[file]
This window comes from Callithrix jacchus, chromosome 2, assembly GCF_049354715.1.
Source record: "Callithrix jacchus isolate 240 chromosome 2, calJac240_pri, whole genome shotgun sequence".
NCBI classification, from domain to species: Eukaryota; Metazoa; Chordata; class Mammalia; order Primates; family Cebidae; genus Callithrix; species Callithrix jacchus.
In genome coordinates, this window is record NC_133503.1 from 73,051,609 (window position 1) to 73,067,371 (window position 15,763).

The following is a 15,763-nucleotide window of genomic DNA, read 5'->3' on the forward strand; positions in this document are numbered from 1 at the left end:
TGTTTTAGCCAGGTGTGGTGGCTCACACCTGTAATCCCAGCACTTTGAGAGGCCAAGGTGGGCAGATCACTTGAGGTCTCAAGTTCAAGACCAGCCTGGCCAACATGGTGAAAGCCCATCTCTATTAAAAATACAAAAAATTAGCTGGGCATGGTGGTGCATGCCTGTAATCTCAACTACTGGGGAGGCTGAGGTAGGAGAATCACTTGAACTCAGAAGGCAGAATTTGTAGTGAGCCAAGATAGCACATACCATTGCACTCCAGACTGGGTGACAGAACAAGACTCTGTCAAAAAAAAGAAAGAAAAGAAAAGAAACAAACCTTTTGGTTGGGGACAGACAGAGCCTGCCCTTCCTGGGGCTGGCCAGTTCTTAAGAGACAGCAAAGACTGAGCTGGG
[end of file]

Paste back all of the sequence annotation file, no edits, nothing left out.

This window comes from Callithrix jacchus, chromosome 2, assembly GCF_049354715.1.
Source record: "Callithrix jacchus isolate 240 chromosome 2, calJac240_pri, whole genome shotgun sequence".
NCBI classification, from domain to species: Eukaryota; Metazoa; Chordata; class Mammalia; order Primates; family Cebidae; genus Callithrix; species Callithrix jacchus.
In genome coordinates, this window is record NC_133503.1 from 73,051,609 (window position 1) to 73,067,371 (window position 15,763).

The following is a 15,763-nucleotide window of genomic DNA, read 5'->3' on the forward strand; positions in this document are numbered from 1 at the left end:
TGTTTTAGCCAGGTGTGGTGGCTCACACCTGTAATCCCAGCACTTTGAGAGGCCAAGGTGGGCAGATCACTTGAGGTCTCAAGTTCAAGACCAGCCTGGCCAACATGGTGAAAGCCCATCTCTATTAAAAATACAAAAAATTAGCTGGGCATGGTGGTGCATGCCTGTAATCTCAACTACTGGGGAGGCTGAGGTAGGAGAATCACTTGAACTCAGAAGGCAGAATTTGTAGTGAGCCAAGATAGCACATACCATTGCACTCCAGACTGGGTGACAGAACAAGACTCTGTCAAAAAAAAGAAAGAAAAGAAAAGAAACAAACCTTTTGGTTGGGGACAGACAGAGCCTGCCCTTCCTGGGGCTGGCCAGTTCTTAAGAGACAGCAAAGACTGAGCTGGG